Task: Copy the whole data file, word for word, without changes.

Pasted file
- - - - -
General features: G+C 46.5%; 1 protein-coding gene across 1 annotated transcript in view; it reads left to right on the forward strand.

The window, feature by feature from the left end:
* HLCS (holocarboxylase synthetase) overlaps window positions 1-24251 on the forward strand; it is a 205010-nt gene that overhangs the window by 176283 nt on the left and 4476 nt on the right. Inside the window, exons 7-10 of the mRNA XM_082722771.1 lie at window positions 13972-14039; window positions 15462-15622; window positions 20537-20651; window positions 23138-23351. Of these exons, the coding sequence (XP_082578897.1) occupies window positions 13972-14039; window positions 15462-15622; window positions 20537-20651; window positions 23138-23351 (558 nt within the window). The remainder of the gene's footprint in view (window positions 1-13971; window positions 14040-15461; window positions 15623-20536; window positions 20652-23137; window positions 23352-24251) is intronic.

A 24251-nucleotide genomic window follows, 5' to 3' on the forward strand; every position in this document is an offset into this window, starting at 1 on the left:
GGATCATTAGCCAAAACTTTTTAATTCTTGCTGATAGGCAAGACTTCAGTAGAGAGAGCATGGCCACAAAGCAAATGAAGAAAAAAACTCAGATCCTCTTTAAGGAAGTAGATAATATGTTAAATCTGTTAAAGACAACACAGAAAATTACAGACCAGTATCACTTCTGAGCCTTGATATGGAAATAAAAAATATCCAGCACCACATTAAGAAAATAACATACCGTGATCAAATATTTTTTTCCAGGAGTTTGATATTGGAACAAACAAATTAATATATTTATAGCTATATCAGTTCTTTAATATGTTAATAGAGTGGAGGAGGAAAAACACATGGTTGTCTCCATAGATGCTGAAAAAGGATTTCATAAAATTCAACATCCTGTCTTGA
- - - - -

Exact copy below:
General features: G+C 46.5%; 1 protein-coding gene across 1 annotated transcript in view; it reads left to right on the forward strand.

The window, feature by feature from the left end:
* HLCS (holocarboxylase synthetase) overlaps window positions 1-24251 on the forward strand; it is a 205010-nt gene that overhangs the window by 176283 nt on the left and 4476 nt on the right. Inside the window, exons 7-10 of the mRNA XM_082722771.1 lie at window positions 13972-14039; window positions 15462-15622; window positions 20537-20651; window positions 23138-23351. Of these exons, the coding sequence (XP_082578897.1) occupies window positions 13972-14039; window positions 15462-15622; window positions 20537-20651; window positions 23138-23351 (558 nt within the window). The remainder of the gene's footprint in view (window positions 1-13971; window positions 14040-15461; window positions 15623-20536; window positions 20652-23137; window positions 23352-24251) is intronic.

A 24251-nucleotide genomic window follows, 5' to 3' on the forward strand; every position in this document is an offset into this window, starting at 1 on the left:
GGATCATTAGCCAAAACTTTTTAATTCTTGCTGATAGGCAAGACTTCAGTAGAGAGAGCATGGCCACAAAGCAAATGAAGAAAAAAACTCAGATCCTCTTTAAGGAAGTAGATAATATGTTAAATCTGTTAAAGACAACACAGAAAATTACAGACCAGTATCACTTCTGAGCCTTGATATGGAAATAAAAAATATCCAGCACCACATTAAGAAAATAACATACCGTGATCAAATATTTTTTTCCAGGAGTTTGATATTGGAACAAACAAATTAATATATTTATAGCTATATCAGTTCTTTAATATGTTAATAGAGTGGAGGAGGAAAAACACATGGTTGTCTCCATAGATGCTGAAAAAGGATTTCATAAAATTCAACATCCTGTCTTGA